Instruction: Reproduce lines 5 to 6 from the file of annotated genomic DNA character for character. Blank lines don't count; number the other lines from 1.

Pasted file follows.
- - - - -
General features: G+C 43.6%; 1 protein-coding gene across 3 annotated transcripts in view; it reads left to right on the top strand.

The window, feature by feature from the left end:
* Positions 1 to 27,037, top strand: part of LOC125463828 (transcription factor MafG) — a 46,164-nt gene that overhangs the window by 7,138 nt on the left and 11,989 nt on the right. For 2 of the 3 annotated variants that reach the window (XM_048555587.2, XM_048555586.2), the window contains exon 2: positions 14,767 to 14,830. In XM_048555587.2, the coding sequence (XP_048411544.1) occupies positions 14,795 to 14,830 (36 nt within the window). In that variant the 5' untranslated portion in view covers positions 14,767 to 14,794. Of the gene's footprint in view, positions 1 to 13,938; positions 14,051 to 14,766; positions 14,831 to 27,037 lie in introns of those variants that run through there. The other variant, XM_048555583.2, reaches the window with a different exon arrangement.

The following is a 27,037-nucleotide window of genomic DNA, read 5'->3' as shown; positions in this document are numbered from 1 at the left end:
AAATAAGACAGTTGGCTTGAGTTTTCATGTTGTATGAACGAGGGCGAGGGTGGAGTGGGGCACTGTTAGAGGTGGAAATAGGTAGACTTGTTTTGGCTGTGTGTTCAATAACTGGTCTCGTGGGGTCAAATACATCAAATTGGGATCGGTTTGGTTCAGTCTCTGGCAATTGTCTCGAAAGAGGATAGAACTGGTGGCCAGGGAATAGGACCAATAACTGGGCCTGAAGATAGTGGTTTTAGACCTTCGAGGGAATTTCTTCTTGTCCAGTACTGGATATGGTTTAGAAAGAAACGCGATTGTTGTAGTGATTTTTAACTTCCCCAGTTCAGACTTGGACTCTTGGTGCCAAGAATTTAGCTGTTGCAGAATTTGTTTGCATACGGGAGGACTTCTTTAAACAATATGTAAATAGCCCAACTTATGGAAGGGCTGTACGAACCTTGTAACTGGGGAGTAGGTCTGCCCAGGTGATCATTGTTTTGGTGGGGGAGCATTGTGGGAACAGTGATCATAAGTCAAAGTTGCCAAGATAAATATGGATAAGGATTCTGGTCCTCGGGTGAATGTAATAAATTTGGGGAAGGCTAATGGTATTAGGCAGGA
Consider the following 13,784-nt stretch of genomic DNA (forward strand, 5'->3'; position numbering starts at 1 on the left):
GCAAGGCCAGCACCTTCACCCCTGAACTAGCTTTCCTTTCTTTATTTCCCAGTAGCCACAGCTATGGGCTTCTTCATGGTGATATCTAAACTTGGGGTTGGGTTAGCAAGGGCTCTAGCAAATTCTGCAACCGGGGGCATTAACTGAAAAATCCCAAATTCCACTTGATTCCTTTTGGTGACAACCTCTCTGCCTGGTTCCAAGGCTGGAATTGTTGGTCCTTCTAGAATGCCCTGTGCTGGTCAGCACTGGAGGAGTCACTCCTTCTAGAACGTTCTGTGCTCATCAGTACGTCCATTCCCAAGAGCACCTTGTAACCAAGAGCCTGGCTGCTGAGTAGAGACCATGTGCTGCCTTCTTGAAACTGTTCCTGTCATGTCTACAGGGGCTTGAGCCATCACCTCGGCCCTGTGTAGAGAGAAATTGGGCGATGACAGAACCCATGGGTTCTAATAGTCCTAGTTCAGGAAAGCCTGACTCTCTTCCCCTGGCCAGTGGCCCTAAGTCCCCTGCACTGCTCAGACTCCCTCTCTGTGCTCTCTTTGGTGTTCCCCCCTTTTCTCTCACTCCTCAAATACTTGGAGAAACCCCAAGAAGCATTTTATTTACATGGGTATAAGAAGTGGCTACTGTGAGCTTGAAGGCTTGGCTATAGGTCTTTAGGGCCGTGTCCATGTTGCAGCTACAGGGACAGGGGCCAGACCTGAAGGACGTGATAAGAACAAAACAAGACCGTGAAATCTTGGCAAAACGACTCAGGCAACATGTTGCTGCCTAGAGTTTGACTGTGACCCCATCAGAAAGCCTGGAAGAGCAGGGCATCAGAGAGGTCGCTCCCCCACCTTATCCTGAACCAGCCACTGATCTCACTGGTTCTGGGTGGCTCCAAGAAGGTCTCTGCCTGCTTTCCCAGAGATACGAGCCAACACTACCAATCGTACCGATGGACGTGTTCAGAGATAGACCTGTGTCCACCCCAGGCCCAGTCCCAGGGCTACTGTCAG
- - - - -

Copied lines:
AAATAAGACAGTTGGCTTGAGTTTTCATGTTGTATGAACGAGGGCGAGGGTGGAGTGGGGCACTGTTAGAGGTGGAAATAGGTAGACTTGTTTTGGCTGTGTGTTCAATAACTGGTCTCGTGGGGTCAAATACATCAAATTGGGATCGGTTTGGTTCAGTCTCTGGCAATTGTCTCGAAAGAGGATAGAACTGGTGGCCAGGGAATAGGACCAATAACTGGGCCTGAAGATAGTGGTTTTAGACCTTCGAGGGAATTTCTTCTTGTCCAGTACTGGATATGGTTTAGAAAGAAACGCGATTGTTGTAGTGATTTTTAACTTCCCCAGTTCAGACTTGGACTCTTGGTGCCAAGAATTTAGCTGTTGCAGAATTTGTTTGCATACGGGAGGACTTCTTTAAACAATATGTAAATAGCCCAACTTATGGAAGGGCTGTACGAACCTTGTAACTGGGGAGTAGGTCTGCCCAGGTGATCATTGTTTTGGTGGGGGAGCATTGTGGGAACAGTGATCATAAGTCAAAGTTGCCAAGATAAATATGGATAAGGATTCTGGTCCTCGGGTGAATGTAATAAATTTGGGGAAGGCTAATGGTATTAGGCAGGA
Consider the following 13,784-nt stretch of genomic DNA (forward strand, 5'->3'; position numbering starts at 1 on the left):